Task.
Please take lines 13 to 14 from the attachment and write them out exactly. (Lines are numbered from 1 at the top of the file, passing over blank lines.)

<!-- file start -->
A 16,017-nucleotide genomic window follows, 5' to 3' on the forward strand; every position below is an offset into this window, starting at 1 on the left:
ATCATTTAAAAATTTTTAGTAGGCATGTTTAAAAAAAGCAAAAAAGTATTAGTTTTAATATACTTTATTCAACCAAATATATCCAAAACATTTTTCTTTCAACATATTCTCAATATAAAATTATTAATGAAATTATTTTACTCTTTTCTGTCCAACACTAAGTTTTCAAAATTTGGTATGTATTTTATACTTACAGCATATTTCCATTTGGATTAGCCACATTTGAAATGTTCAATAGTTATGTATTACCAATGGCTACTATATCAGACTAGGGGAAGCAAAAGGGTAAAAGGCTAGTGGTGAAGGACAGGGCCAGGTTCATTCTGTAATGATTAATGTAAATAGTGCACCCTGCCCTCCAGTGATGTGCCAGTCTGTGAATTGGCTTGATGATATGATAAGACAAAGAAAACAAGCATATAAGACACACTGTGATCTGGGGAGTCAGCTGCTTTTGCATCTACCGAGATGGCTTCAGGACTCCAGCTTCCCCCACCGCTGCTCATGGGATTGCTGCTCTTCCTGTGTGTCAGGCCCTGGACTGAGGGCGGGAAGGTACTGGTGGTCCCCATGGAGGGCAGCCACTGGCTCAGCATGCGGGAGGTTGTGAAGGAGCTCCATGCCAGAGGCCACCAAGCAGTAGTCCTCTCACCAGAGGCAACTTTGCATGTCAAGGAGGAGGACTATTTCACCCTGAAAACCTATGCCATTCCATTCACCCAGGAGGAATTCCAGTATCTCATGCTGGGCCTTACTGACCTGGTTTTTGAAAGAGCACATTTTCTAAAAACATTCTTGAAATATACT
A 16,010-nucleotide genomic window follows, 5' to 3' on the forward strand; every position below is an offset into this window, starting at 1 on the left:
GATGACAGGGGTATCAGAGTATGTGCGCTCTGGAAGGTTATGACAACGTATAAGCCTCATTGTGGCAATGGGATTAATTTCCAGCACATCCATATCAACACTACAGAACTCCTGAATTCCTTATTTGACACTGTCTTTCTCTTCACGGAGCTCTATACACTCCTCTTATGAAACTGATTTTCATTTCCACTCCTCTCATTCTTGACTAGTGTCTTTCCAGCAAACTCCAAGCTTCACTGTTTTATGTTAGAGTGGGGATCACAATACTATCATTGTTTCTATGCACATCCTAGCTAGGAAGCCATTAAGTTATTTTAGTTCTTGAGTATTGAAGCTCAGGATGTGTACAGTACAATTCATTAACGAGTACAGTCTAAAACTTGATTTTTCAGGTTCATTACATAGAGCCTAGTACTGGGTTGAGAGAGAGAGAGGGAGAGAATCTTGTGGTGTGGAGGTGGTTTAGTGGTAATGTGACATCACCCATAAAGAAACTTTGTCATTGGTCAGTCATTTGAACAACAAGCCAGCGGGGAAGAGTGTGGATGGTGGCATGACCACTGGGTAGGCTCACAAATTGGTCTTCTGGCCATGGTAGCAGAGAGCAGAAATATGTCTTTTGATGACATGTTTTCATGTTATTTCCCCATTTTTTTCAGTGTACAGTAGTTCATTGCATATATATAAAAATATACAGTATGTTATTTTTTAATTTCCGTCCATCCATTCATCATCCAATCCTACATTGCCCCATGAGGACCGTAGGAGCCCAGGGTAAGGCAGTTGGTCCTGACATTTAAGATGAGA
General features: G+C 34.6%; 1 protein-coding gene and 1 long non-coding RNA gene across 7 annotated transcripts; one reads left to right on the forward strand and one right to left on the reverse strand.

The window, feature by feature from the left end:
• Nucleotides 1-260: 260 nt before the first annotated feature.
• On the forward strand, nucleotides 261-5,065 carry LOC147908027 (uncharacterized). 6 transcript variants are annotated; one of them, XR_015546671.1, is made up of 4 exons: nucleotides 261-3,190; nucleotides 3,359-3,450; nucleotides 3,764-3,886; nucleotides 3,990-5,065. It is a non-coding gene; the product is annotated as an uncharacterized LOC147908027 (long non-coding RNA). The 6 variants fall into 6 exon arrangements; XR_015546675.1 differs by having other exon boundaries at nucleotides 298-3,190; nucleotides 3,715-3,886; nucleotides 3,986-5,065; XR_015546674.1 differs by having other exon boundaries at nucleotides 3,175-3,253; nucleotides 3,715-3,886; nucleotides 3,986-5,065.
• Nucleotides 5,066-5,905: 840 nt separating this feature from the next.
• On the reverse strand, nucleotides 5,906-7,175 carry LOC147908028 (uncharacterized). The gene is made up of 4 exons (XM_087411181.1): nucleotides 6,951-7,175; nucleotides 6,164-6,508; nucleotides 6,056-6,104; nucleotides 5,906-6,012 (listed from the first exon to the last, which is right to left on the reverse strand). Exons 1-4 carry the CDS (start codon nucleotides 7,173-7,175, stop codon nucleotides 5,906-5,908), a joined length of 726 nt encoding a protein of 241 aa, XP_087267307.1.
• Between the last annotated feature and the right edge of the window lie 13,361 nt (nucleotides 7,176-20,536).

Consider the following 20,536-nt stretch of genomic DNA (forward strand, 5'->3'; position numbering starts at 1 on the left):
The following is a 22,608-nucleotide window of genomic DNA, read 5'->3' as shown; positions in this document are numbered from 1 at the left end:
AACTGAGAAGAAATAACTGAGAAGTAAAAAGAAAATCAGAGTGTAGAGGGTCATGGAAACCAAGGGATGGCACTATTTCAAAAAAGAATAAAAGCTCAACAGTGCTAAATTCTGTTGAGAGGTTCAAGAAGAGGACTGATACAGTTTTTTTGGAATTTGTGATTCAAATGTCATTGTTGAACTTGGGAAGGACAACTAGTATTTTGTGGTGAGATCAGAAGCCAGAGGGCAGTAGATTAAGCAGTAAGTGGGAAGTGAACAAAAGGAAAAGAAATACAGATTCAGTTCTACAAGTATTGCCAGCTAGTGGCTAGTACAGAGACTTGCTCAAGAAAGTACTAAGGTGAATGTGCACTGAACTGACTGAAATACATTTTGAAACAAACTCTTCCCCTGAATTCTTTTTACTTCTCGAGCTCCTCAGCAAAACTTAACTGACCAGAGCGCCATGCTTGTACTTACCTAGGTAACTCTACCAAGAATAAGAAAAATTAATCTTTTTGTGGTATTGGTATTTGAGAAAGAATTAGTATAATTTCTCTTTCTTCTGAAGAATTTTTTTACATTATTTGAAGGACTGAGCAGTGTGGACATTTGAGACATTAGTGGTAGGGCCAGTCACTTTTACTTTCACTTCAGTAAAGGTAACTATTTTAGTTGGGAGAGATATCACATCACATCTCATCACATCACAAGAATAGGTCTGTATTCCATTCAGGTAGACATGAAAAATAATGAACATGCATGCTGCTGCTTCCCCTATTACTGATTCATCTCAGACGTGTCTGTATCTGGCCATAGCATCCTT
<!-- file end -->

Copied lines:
The following is a 22,608-nucleotide window of genomic DNA, read 5'->3' as shown; positions in this document are numbered from 1 at the left end:
AACTGAGAAGAAATAACTGAGAAGTAAAAAGAAAATCAGAGTGTAGAGGGTCATGGAAACCAAGGGATGGCACTATTTCAAAAAAGAATAAAAGCTCAACAGTGCTAAATTCTGTTGAGAGGTTCAAGAAGAGGACTGATACAGTTTTTTTGGAATTTGTGATTCAAATGTCATTGTTGAACTTGGGAAGGACAACTAGTATTTTGTGGTGAGATCAGAAGCCAGAGGGCAGTAGATTAAGCAGTAAGTGGGAAGTGAACAAAAGGAAAAGAAATACAGATTCAGTTCTACAAGTATTGCCAGCTAGTGGCTAGTACAGAGACTTGCTCAAGAAAGTACTAAGGTGAATGTGCACTGAACTGACTGAAATACATTTTGAAACAAACTCTTCCCCTGAATTCTTTTTACTTCTCGAGCTCCTCAGCAAAACTTAACTGACCAGAGCGCCATGCTTGTACTTACCTAGGTAACTCTACCAAGAATAAGAAAAATTAATCTTTTTGTGGTATTGGTATTTGAGAAAGAATTAGTATAATTTCTCTTTCTTCTGAAGAATTTTTTTACATTATTTGAAGGACTGAGCAGTGTGGACATTTGAGACATTAGTGGTAGGGCCAGTCACTTTTACTTTCACTTCAGTAAAGGTAACTATTTTAGTTGGGAGAGATATCACATCACATCTCATCACATCACAAGAATAGGTCTGTATTCCATTCAGGTAGACATGAAAAATAATGAACATGCATGCTGCTGCTTCCCCTATTACTGATTCATCTCAGACGTGTCTGTATCTGGCCATAGCATCCTT